Fully vaccinated to be allowed for air, water border crossing

The Nighthawk-Chopaka Border Crossing near Loomis is slated to begin accepting nonessential travelers from Canada in early November under the new DHS border regulations.

OROVILLE – The U.S. is planning to reopen land borders for nonessential travel Nov. 8. This move marks the end of a 19-month border freeze due to the COVID-19 pandemic.

Secretary of Homeland Security Alejandro N. Mayorkas announced that the Department of Homeland Security will amend certain regulations to allow nonessential travelers from Canada and Mexico to enter the U.S. if they are fully vaccinated.

The rules for land and ferry entry are to parallel new air travel regulations also set to take effect in early November. The U.S. had announced last month that they would be moving away from country-based air travel bans and would move towards requiring vaccination instead.

“In alignment with the new international air travel system that will be implemented in November, we will begin allowing travelers from Mexico and Canada who are fully vaccinated for COVID-19 to enter the United States for non-essential purposes,” Mayorkas said. “Including to visit friends and family or for tourism, via land and ferry border crossings.”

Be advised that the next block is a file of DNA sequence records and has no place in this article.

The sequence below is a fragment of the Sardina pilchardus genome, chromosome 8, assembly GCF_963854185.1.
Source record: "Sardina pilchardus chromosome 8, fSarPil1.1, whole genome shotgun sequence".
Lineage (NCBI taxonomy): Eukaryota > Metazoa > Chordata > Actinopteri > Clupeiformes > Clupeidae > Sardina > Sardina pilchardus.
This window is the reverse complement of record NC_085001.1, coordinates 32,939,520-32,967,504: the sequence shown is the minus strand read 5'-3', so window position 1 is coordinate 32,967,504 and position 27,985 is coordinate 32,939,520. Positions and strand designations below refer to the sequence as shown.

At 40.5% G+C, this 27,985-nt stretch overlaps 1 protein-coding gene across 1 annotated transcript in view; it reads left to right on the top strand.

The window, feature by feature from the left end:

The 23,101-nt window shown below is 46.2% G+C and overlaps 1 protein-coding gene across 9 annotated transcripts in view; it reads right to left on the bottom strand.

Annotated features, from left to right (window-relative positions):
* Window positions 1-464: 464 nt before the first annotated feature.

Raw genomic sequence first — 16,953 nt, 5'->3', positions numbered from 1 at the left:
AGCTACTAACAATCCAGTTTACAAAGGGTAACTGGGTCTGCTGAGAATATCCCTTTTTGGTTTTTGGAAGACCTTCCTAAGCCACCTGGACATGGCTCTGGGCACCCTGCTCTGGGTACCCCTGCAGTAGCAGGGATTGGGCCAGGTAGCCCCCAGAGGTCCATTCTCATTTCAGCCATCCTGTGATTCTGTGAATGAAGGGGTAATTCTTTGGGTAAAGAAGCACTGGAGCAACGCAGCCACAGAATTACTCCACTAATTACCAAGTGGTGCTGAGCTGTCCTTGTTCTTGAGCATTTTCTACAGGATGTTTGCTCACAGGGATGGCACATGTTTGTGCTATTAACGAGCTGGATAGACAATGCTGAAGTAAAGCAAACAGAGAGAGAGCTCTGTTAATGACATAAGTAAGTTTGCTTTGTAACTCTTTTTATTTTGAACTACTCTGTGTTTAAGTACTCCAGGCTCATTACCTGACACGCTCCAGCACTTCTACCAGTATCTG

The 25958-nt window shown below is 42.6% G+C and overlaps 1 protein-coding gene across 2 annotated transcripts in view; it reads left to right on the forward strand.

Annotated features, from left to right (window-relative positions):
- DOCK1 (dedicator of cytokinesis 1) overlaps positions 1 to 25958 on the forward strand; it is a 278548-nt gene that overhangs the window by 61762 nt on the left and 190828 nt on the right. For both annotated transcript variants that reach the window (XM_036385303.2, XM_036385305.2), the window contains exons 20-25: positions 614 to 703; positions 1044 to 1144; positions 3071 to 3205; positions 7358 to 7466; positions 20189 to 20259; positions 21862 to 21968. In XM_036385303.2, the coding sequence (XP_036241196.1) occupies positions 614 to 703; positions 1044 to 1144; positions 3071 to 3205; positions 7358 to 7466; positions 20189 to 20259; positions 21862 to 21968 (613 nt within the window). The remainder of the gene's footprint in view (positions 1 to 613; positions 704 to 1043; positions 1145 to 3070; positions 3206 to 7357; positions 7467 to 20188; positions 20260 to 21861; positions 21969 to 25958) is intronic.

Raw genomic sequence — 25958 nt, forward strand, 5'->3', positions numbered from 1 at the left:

The new rules are part of a phase-reopening, with part two to place in early January. By then, DHS plans to require that all inbound, foreign travelers be fully vaccinated with proof, regardless of whether the travel is essential or not.

Sen. Patty Murray hailed the border reopening news with an Oct. 12 statement, highlighting the economic relief a reopened border would bring, especially for the community of Point Roberts.

“This is great news for our border communities here in Washington state,” Murray said. “Especially for the people of Point Roberts who are almost entirely dependent on cross-border travel to sustain their local economy.”

Point Roberts is a small community in northern Washington with no land connection to the rest of the state or contiguous U.S. except via water or through Canada. The community has been disproportionately affected by the pandemic as most of the economy comes in from the greater Vancouver area.

Other officials in Washington, including Gov. Jay Inslee, are also happy with the news – both for the U.S. and small enclave communities like Point Roberts.

“Washingtonians have long been ready to welcome back Canadians traveling by land. I am pleased to hear from reports out of our nation’s capital this may finally happen in early November.

“The local economies of border communities in Washington and other states are connected to our friends across the border, and their recovery from the pandemic has been delayed by the border closure,” Inslee said in his Oct. 13 statement.

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